The Role of Women in Judaism Essay

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The Role of Women in Judaism

Some say that the role of women in Judaism has been misrepresented and misunderstood. Today when people think of women's role in Judaism, they think of them as being of very low importance. Yet, threw the Halakha (Jewish laws) we are able to see how significant the role of women is in Judaism. There are many Jewish feminist leaders in today's society. This is because throughout the years of education and study of Judaism, the women learned that everyone must be respected. Within Judaism the women are considered to be on a separate level. They are on the world for one reason, and the men for another. Yet, within the religion they are considered as equals. In Judaism, God is not viewed as a male or female. …show more content…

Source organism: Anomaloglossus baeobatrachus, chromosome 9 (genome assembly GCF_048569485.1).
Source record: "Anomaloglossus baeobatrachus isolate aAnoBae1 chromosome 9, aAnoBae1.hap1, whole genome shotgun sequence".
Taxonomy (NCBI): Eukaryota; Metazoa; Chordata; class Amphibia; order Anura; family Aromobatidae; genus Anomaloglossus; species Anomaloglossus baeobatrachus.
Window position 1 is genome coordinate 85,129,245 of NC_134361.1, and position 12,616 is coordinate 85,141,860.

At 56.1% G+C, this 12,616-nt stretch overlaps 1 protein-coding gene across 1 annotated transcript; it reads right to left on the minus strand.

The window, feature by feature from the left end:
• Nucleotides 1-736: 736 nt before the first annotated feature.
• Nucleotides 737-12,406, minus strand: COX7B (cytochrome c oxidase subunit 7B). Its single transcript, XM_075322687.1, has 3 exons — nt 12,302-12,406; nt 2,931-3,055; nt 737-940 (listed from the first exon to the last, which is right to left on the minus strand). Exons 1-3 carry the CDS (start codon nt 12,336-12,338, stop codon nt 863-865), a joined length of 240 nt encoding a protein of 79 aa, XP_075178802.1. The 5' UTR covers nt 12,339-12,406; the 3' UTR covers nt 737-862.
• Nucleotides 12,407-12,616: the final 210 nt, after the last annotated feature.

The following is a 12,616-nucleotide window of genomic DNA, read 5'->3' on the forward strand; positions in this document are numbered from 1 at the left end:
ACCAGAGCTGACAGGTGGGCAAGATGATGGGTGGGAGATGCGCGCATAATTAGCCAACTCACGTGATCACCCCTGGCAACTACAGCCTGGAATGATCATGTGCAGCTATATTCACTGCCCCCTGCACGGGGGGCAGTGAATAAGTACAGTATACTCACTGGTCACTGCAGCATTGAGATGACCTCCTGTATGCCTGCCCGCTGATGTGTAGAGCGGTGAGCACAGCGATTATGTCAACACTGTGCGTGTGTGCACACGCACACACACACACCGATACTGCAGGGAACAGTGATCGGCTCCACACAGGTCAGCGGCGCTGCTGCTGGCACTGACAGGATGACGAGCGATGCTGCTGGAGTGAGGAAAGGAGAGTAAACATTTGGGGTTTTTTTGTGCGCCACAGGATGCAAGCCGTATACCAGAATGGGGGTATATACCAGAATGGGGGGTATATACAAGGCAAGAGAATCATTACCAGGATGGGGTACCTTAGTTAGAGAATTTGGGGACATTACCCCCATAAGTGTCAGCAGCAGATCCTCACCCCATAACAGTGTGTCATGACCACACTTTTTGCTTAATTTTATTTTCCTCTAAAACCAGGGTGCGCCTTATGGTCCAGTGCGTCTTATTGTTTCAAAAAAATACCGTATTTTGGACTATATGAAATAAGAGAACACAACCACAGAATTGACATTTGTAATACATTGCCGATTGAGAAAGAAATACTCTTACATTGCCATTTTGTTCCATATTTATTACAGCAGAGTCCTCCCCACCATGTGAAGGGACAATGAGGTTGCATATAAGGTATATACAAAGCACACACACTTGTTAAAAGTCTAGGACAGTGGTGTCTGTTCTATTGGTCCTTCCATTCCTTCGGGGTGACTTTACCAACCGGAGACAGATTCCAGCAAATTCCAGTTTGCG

They can do so privately without having to attend a public service. Most observant Jewish women usually attend the synagogue on Sabbaths and festival. Yet, their attendance is not a religious requirement. Therefore they may be regarded and less privileged then the males. Written in the Jewish scripts, it is understood that the men and women are not allowed to be together during prayer. In Orthodox Judaism, the men and women are usually in separate sections of the synagogue, and is often separated by a curtain, or in some cases even a wall. To the Jewish men, this is not a sexist act. It is solely done, so that the men would not be distracted by the women's beauty. For some this may seem chauvinistic, and unfair. But, as Judaism evolved, other segregations were formed. Within many of these new forms of Judaism, the Conservative and Reform Judaism was created. Both these forms of Judaism see women's role as being very different then the Orthodox view. However, the basic gender differentiation of traditional laws has created serious tensions in many sections of the Orthodox community. The Reform movement was created in the eighteenth-century Germany as an attempt to modernize the religion. Within this new form of Judaism, they have adapted many ideas from Christianity. The rabbi, or maybe even priest, can be male or female. This allows all females to be counted in all the rituals and prayers. They have introduced alternative

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